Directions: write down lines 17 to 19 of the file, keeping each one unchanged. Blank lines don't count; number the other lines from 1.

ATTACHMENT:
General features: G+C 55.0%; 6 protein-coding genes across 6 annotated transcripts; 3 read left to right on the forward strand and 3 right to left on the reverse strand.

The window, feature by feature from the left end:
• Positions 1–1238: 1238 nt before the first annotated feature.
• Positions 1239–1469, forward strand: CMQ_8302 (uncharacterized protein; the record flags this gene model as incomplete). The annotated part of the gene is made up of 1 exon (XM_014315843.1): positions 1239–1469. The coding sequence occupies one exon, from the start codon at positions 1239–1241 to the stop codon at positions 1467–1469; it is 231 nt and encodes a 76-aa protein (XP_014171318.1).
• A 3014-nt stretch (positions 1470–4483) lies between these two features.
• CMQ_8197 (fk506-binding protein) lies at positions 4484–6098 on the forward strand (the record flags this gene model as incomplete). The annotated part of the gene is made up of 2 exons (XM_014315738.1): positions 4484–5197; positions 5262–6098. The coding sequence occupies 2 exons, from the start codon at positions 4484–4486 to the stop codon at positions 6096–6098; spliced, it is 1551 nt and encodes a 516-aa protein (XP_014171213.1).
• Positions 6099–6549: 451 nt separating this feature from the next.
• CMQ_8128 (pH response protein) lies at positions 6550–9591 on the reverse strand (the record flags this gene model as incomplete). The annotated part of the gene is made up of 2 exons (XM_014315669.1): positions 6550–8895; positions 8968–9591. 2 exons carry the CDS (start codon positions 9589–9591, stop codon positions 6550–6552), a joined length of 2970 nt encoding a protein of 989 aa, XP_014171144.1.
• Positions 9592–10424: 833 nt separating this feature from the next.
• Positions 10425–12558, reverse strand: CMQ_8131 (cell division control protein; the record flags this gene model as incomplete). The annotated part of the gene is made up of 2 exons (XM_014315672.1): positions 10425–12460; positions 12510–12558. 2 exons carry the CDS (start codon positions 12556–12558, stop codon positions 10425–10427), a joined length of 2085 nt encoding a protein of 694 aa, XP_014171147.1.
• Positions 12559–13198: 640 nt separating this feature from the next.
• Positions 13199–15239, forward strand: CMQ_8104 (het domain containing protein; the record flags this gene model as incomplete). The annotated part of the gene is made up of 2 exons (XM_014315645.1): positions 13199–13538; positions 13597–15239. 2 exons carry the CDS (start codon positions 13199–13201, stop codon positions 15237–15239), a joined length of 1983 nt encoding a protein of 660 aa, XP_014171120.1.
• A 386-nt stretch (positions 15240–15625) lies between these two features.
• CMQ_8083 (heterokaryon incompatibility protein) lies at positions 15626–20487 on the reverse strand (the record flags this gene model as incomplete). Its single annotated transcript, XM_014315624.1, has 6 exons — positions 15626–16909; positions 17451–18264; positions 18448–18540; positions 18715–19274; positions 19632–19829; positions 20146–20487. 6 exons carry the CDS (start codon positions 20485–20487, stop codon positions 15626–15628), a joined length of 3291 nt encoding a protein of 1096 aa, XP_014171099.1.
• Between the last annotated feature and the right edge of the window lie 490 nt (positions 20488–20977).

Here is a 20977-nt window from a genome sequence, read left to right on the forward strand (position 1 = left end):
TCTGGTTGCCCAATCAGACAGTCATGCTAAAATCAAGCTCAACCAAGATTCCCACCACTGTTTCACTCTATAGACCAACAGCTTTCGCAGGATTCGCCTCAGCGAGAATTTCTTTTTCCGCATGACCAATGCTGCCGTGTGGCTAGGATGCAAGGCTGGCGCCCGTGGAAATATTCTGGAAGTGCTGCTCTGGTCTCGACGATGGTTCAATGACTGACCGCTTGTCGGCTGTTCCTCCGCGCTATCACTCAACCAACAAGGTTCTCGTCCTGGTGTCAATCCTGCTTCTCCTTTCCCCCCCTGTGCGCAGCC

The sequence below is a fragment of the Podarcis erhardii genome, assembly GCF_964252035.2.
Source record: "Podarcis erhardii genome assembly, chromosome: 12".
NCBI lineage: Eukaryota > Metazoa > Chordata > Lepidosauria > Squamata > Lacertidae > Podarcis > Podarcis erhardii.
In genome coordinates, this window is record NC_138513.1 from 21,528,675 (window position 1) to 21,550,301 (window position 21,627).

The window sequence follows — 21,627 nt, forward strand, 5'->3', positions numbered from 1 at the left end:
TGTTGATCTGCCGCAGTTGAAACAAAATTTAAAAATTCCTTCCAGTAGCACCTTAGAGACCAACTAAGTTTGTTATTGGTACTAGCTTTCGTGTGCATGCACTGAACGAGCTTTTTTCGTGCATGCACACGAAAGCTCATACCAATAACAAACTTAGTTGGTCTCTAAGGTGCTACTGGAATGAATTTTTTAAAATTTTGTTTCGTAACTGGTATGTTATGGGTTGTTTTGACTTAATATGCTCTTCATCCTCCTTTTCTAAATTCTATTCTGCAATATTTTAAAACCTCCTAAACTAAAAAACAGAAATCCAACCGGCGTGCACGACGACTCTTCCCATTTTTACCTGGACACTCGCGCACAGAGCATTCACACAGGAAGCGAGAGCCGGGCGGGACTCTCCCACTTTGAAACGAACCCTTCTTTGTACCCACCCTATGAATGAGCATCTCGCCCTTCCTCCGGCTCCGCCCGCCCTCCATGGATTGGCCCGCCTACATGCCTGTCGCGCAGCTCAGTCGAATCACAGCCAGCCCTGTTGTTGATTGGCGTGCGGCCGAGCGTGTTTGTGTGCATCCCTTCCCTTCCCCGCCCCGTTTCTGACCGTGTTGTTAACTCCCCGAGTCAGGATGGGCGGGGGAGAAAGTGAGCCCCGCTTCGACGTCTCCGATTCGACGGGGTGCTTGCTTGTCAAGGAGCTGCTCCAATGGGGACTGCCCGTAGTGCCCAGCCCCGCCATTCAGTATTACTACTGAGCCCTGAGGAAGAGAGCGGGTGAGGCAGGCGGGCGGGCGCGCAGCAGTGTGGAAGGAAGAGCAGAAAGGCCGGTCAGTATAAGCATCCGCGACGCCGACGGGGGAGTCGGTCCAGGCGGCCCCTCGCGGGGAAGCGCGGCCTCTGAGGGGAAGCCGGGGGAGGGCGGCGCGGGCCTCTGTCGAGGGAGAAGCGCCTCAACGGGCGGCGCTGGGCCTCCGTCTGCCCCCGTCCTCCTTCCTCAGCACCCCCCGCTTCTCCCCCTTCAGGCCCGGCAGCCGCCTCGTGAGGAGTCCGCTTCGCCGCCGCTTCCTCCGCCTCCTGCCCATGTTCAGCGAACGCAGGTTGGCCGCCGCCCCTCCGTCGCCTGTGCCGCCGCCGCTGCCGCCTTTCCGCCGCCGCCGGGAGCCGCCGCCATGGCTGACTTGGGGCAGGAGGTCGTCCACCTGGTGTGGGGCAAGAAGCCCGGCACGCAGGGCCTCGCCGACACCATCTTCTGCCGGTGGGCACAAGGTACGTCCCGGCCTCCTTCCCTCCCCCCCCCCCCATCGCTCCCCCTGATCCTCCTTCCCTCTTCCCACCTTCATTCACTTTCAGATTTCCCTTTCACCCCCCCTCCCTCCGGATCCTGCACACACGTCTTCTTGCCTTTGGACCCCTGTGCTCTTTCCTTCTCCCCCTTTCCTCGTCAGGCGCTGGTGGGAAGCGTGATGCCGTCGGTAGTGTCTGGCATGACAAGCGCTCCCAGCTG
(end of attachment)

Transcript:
TCTGGTTGCCCAATCAGACAGTCATGCTAAAATCAAGCTCAACCAAGATTCCCACCACTGTTTCACTCTATAGACCAACAGCTTTCGCAGGATTCGCCTCAGCGAGAATTTCTTTTTCCGCATGACCAATGCTGCCGTGTGGCTAGGATGCAAGGCTGGCGCCCGTGGAAATATTCTGGAAGTGCTGCTCTGGTCTCGACGATGGTTCAATGACTGACCGCTTGTCGGCTGTTCCTCCGCGCTATCACTCAACCAACAAGGTTCTCGTCCTGGTGTCAATCCTGCTTCTCCTTTCCCCCCCTGTGCGCAGCC

The sequence below is a fragment of the Podarcis erhardii genome, assembly GCF_964252035.2.
Source record: "Podarcis erhardii genome assembly, chromosome: 12".